3. Never quit learning.
As a child, DeBakey was required to borrow a book from the library each week and read it. He read the entire Encyclopedia Britannica before entering high school. Overseeing cases, consulting with colleagues and mentoring younger surgeons, he made his mark on the world right up to the end. DeBakey performed his last surgery at age 90 and continued to travel the globe giving lectures. Perhaps you’re thinking, “Who would want a 90-year-old surgeon operating on them?” The answer could be, “Someone who’s performed more than 60,000 cardiovascular procedures in his career.” Do you have a reputation for lifelong learning, for continually adding value? When we stop bringing something new to the game, the game is over.
4. Risk more, gain more.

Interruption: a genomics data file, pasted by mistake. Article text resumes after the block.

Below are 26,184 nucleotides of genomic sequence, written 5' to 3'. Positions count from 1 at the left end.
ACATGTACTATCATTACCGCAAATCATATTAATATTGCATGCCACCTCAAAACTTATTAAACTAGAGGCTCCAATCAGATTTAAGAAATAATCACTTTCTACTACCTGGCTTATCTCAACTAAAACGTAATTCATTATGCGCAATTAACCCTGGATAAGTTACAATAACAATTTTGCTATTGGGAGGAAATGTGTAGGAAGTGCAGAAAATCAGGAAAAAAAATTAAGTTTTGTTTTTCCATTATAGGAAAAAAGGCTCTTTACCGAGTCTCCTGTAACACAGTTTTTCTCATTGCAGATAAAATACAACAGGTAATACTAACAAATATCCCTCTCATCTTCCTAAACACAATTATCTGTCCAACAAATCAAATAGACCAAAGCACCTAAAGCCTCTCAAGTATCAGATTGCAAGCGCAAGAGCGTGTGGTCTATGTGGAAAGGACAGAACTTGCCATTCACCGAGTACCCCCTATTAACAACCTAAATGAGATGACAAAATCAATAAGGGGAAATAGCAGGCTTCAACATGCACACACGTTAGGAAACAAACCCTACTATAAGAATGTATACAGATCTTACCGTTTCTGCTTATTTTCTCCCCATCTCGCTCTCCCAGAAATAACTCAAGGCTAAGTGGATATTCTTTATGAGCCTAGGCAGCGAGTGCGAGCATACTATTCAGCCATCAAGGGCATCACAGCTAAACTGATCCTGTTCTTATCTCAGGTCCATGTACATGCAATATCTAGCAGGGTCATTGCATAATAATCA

DeBakey took risks others weren’t willing to take to advance medicine. Tubing, clamps, pumps, protocols all bear the mark of DeBakey’s passion for innovation. Yet, product and process innovations often pull people out of their comfort zones and some of DeBakey’s early breakthroughs weren’t accepted initially—in fact they were ridiculed. For example, in 1939, when Drs. DeBakey and Alton Ochsner linked cigarette smoking to lung cancer, many in the medical community derided it. Then in 1964, the Surgeon General confirmed their findings and documented the cause and effect. There was also skepticism when DeBakey discovered that he could substitute parts of diseased arteries with synthetic (Dacron) grafts—a procedure that enables surgeons to repair aortic aneurysms in the chest and abdomen. He initially figured out how to stitch synthetic blood vessels on his wife’s sewing machine. Now the procedure is widely used. DeBakey was also the first to perform bypass surgery and the first to perform a successful removal of a blockage of the carotid (main) artery of the neck, a procedure that has become the standard protocol for treating stroke. The world is not changed by those who are unwilling to take risks. Is your passion for advancing your field by taking a risk bigger than your fear of rejection or making a mistake?